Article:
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Fine-Tuning with a Twist

By “Rotten” Rodney Bauman – Photography By The Author

Back in the mid to late ’50s how well could a Chevy truck fit? Along the way to acceptable panel alignment, our little 1955 Second-Series build has tested us at times. No doubt about it we have worked for what we’ve gained so far. At this point we’re still in the body-beating stages, near the end of a long, ongoing gapjob. For the job at hand we’re not seeking perfection, but it’d best fit better than new.

With 3/16-inch average gaps, the previously crashdamaged hood was fitting in with adjacent panels, except toward the front corners. The driver side was the worst. In that short stretch the hood appeared to sit a bit too high, as it also protruded a bit too far forward—at least by most of our standards today.

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This truck’s OE hood has been through quite a lot. It still needs to go out for abrasive blasting, but at this stage you could say it’s shaping up. Now, in order to further improve hood-to-fender
gaps, the hood could use a bit more twist.

Earlier we’d gone to some trouble to get the hurtin’ hood sitting squarely on a flat, horizontal surface—Mrs. Rotten’s welding table. With the underside X-brace (aka “hood diagonal brace” in our assembly manuals) loosened, clamps and a ratchet strap were employed to hold the hood somewhat past square. When the brace’s bolts were snugged, the strap was released. Somehow we nailed it the first time and the hood was resting evenly with its corners all touching the tabletop. When it reassumed its position atop the new hinges that we’d previously purchased from Brothers, we were satisfied that the hood was square. Right about that time, our friend Dave Symcox of Restorations Limited stopped by. “I’m not sure square is what you want,” he says. Symcox knows this type of truck quite well. He’s been our go-to guru, and, as it turned out, he was right—again. The core support had already been shimmed to raise the left side as necessary. Even so, the left-front horizontal gap was wider where the hood’s lower edge met the new Brothers upper valance.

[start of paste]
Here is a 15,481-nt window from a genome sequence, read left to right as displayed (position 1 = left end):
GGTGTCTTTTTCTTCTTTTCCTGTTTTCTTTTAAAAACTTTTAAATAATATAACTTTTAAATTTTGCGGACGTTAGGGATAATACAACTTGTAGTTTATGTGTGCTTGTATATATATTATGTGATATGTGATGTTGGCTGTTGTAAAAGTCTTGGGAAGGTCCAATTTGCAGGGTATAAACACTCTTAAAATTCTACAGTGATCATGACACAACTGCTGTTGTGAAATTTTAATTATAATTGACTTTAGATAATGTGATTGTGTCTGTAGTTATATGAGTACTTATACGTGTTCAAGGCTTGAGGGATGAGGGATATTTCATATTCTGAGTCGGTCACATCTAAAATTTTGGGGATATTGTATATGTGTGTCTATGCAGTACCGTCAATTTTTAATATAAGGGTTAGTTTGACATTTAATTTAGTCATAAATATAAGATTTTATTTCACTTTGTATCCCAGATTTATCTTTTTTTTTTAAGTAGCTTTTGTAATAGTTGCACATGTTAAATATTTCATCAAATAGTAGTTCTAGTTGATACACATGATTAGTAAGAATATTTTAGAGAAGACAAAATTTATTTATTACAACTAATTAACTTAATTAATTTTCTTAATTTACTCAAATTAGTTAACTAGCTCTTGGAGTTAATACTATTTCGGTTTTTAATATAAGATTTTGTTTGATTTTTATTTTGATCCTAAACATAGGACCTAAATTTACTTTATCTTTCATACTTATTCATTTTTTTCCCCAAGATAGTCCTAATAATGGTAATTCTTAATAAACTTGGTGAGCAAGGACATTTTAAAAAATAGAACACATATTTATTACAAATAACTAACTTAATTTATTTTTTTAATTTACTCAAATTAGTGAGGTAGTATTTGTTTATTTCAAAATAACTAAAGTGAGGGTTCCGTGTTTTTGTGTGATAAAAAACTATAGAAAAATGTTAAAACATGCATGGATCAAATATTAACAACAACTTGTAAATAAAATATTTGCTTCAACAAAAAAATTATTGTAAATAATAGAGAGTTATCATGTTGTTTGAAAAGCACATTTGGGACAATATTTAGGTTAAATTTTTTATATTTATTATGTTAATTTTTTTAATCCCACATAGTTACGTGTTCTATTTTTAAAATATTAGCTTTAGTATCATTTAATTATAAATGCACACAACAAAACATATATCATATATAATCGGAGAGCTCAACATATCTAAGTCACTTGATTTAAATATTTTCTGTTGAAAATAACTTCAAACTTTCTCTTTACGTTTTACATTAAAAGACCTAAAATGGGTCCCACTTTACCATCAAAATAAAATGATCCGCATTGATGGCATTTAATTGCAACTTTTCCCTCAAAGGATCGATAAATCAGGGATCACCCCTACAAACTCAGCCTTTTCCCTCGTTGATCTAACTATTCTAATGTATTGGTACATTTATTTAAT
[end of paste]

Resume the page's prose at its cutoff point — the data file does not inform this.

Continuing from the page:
Toward the end of a lengthy adjustment period, the roughed-out original hood fit nicely at the cowl. Where it met the new Brothers fender, the gap was beginning to look about right, except for the aforementioned stretch toward the front where the hood appeared to sit too high. As Symcox suggested, we loosened the X-brace for a little twist adjustment. Now, with the left-front hood-to-fender fit as it is, it looks as though the hood could still use a bit more twist.

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Here’s a close comparison. If the driver side would settle in lower, its forward corner might not protrude—as much. We’ve already loosened and readjusted the underside X-brace as far
as it’ll currently go.

Constructed of 3/8-inch-diameter steel, the X-brace does a fine job of holding its hood in shape. Its two rearward attachment points stay fixed with round boltholes.

The forward holes are slightly slotted. Those two slots allow a good deal of hood-twist adjustment, but wouldn’t you know it, we’re to the end of ours. It wouldn’t take much to get that last bit of twist we’re in need of. The brace’s forward slots could be exaggerated. There’s room for that, but we sort of got to thinking it might be fun to just fabricate an adjustable X-brace.

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Here’s a close comparison. If the driver side would settle in lower, its forward corner might not protrude—as much. We’ve already loosened and readjusted the underside X-brace as far
as it’ll currently go.

Granted, what we’re about to try isn’t absolutely necessary. It certainly won’t be easier than filing the ends of two slotted holes, but who knows? If this works, we might gain a little fine-tuning advantage. On that note, let’s see!

SOURCES:
BROTHERS TRUCK PARTS
(800) 977-2767
www.brotherstrucks.com

SPEEDWAY MOTORS
(800) 979-0122
www.speedwaymotors.com

RESTORATIONS LIMITED
(406) 892-7897
www.restorationsltd.com

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